Of course, this isn’t the first time we’ve heard Elon say something about a Tesla pickup. The first official rambling from Elon came in January of 2016 when he said in an on-camera interview, “Yeah, I think it’s quite likely we’ll do a truck in the future.” He officially confirmed a Tesla pickup during the debut of the Tesla Semi and Roadster back November 2017. However, the rendering images of that truck show it being very large like a medium-duty truck rather than something found in your neighbor’s driveway.
Must took to Twitter shortly after tweeting the statement above to clarify the Tesla truck’s size. When asked if it would be similar to the Ford F-150, Elon replied by saying, “Similar total size. Maybe slightly bigger to account for a really gamechanging (I think) feature I’d Like to add.” As for the when, reports suggest the Model Y, a compact crossover, will debut sometime in 2018. If that’s the case, we could see a Tesla pickup by 2020. As for what that game-changing feature could be, anyone’s guess is as good as ours.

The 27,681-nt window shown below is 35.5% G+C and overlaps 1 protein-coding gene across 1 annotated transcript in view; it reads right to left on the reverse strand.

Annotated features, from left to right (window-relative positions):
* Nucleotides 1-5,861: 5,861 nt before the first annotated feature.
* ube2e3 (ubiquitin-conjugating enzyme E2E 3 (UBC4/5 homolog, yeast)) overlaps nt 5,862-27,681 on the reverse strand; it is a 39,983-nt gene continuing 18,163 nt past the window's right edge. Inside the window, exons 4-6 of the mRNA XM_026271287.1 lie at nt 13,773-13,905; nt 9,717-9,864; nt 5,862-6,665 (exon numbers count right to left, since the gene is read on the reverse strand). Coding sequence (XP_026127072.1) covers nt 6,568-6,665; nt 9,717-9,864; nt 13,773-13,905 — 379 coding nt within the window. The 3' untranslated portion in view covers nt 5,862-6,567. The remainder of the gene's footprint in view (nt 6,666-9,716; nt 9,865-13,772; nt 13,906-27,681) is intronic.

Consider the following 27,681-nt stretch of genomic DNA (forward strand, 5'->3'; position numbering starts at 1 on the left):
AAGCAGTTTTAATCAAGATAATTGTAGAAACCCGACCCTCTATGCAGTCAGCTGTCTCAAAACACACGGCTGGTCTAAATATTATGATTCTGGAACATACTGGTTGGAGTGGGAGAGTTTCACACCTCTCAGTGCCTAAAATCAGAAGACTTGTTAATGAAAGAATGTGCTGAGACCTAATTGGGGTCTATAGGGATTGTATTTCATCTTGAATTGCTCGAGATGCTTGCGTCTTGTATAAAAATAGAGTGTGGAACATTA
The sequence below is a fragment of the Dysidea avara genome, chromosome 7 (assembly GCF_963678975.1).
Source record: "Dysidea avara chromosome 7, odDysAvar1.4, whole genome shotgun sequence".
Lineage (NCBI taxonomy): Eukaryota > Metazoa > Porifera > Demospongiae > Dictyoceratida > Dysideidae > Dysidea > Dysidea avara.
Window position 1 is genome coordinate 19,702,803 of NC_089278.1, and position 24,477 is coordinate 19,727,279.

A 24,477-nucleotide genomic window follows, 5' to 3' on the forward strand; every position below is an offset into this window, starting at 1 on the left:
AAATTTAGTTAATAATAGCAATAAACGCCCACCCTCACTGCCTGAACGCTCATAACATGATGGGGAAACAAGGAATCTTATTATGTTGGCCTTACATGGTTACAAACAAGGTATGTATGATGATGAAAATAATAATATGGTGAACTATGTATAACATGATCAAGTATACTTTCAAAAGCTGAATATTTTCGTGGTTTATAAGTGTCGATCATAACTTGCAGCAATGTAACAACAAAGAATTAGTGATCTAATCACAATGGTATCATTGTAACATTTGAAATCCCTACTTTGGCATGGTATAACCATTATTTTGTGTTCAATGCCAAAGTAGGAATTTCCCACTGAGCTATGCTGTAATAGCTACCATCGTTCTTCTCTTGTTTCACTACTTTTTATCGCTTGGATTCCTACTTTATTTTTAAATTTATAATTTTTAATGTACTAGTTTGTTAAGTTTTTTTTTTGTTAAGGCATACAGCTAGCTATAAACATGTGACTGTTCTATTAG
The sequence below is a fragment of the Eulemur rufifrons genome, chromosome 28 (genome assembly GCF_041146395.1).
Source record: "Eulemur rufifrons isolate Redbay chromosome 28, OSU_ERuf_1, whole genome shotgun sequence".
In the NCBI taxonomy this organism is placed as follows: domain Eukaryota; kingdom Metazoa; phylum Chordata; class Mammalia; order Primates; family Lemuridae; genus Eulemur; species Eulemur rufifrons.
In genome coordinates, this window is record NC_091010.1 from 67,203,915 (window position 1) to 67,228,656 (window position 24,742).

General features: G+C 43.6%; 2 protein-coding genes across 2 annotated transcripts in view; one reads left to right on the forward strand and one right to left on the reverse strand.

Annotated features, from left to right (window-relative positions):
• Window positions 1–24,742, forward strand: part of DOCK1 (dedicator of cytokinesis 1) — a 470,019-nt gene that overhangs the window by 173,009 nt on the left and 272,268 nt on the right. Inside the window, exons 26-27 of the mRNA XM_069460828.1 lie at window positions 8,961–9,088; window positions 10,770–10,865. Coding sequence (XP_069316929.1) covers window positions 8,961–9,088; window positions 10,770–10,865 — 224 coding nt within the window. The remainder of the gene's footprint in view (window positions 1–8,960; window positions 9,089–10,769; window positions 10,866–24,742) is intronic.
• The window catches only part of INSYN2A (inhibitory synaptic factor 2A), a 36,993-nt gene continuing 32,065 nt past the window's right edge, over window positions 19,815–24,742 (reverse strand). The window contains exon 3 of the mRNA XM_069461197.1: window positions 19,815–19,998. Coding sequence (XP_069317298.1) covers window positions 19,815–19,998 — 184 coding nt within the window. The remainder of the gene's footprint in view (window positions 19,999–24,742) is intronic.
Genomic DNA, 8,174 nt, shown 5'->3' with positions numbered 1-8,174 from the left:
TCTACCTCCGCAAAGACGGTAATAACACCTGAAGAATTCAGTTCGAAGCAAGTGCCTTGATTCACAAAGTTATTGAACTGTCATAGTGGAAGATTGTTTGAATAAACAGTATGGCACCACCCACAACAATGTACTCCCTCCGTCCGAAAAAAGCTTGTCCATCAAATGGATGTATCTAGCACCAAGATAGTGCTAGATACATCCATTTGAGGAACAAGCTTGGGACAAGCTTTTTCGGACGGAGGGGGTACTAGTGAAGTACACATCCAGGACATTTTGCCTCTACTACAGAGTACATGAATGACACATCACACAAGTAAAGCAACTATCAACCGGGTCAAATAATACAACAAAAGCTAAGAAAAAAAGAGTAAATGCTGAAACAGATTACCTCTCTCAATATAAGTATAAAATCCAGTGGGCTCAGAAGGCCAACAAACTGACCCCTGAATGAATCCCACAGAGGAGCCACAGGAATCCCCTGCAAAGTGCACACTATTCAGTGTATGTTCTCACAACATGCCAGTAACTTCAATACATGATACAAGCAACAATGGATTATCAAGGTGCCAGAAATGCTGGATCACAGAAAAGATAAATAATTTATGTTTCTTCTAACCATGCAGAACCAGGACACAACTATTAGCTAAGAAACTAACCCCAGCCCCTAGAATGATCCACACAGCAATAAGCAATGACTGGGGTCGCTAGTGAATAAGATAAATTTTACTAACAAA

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Add UPS to the Growing List of Companies That Have Placed Orders For Tesla’s Semi Trucks
Walmart, DHL, Anheuser-Busch, and PepsiCo. have all signed up and ordered Tesla’s all-electric semi trucks. Now you can add DHL rival UPS to that list. The global delivery giant has pre-ordered 125 semi trucks from the electric car maker, making it the latest large-scale company to try out Tesla’s new breakthrough product.
Word Has it the Tesla Semi Performance Specs are the Real McCoy
Are Tesla’s electric semi trucks really capable of sprinting from 0 to 60 mph in just five seconds on their own and 20 seconds with a full load behind them? Better yet, can these trucks really hit a top speed of 65 mph while going up a five-percent grade? Since we’re already asking these questions, do these trucks really have the range to travel up to 500 miles? All these numbers were presented by Tesla during the electric truck’s unveiling last month. Almost all of them are mind-blowing by industry standards so, naturally, the specs came with plenty of skepticism. Are these specs real or fabricated? Well, according to Electrek, a transporter that participated in the Tesla Semi test program confirmed that the specs are, in fact, real — or at least most of them are.